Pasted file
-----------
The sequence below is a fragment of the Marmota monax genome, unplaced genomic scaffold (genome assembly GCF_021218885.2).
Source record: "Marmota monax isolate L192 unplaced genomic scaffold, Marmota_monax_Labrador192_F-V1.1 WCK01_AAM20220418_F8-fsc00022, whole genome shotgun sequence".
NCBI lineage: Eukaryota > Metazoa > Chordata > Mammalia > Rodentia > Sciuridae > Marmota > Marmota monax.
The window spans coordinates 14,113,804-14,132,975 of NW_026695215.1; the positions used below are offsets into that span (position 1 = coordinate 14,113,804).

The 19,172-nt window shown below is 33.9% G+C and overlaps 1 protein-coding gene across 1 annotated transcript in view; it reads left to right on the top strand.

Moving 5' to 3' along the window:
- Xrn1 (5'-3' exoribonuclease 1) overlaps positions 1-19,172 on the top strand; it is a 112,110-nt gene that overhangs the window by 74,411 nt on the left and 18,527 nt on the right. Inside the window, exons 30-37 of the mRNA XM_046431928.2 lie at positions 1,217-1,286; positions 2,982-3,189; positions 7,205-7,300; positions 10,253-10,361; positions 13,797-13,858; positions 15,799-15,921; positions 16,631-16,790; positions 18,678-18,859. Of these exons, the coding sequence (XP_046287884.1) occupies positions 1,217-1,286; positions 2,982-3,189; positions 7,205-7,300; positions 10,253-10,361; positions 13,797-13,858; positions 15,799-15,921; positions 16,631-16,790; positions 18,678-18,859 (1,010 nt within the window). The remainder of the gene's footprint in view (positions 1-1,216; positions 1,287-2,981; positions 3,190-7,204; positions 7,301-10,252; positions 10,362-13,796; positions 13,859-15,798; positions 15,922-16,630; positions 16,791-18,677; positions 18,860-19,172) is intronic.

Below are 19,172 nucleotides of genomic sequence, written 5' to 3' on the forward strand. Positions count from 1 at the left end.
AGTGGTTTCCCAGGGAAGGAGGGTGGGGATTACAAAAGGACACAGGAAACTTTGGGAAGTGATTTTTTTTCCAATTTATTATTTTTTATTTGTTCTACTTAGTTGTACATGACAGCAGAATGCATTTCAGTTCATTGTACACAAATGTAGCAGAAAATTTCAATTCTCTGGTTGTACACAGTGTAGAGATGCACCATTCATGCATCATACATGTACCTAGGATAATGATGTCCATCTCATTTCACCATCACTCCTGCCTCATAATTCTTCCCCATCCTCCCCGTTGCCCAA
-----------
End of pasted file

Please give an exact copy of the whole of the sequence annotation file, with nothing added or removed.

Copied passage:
The sequence below is a fragment of the Marmota monax genome, unplaced genomic scaffold (genome assembly GCF_021218885.2).
Source record: "Marmota monax isolate L192 unplaced genomic scaffold, Marmota_monax_Labrador192_F-V1.1 WCK01_AAM20220418_F8-fsc00022, whole genome shotgun sequence".
NCBI lineage: Eukaryota > Metazoa > Chordata > Mammalia > Rodentia > Sciuridae > Marmota > Marmota monax.
The window spans coordinates 14,113,804-14,132,975 of NW_026695215.1; the positions used below are offsets into that span (position 1 = coordinate 14,113,804).

The 19,172-nt window shown below is 33.9% G+C and overlaps 1 protein-coding gene across 1 annotated transcript in view; it reads left to right on the top strand.

Moving 5' to 3' along the window:
- Xrn1 (5'-3' exoribonuclease 1) overlaps positions 1-19,172 on the top strand; it is a 112,110-nt gene that overhangs the window by 74,411 nt on the left and 18,527 nt on the right. Inside the window, exons 30-37 of the mRNA XM_046431928.2 lie at positions 1,217-1,286; positions 2,982-3,189; positions 7,205-7,300; positions 10,253-10,361; positions 13,797-13,858; positions 15,799-15,921; positions 16,631-16,790; positions 18,678-18,859. Of these exons, the coding sequence (XP_046287884.1) occupies positions 1,217-1,286; positions 2,982-3,189; positions 7,205-7,300; positions 10,253-10,361; positions 13,797-13,858; positions 15,799-15,921; positions 16,631-16,790; positions 18,678-18,859 (1,010 nt within the window). The remainder of the gene's footprint in view (positions 1-1,216; positions 1,287-2,981; positions 3,190-7,204; positions 7,301-10,252; positions 10,362-13,796; positions 13,859-15,798; positions 15,922-16,630; positions 16,791-18,677; positions 18,860-19,172) is intronic.

Below are 19,172 nucleotides of genomic sequence, written 5' to 3' on the forward strand. Positions count from 1 at the left end.
AGTGGTTTCCCAGGGAAGGAGGGTGGGGATTACAAAAGGACACAGGAAACTTTGGGAAGTGATTTTTTTTCCAATTTATTATTTTTTATTTGTTCTACTTAGTTGTACATGACAGCAGAATGCATTTCAGTTCATTGTACACAAATGTAGCAGAAAATTTCAATTCTCTGGTTGTACACAGTGTAGAGATGCACCATTCATGCATCATACATGTACCTAGGATAATGATGTCCATCTCATTTCACCATCACTCCTGCCTCATAATTCTTCCCCATCCTCCCCGTTGCCCAA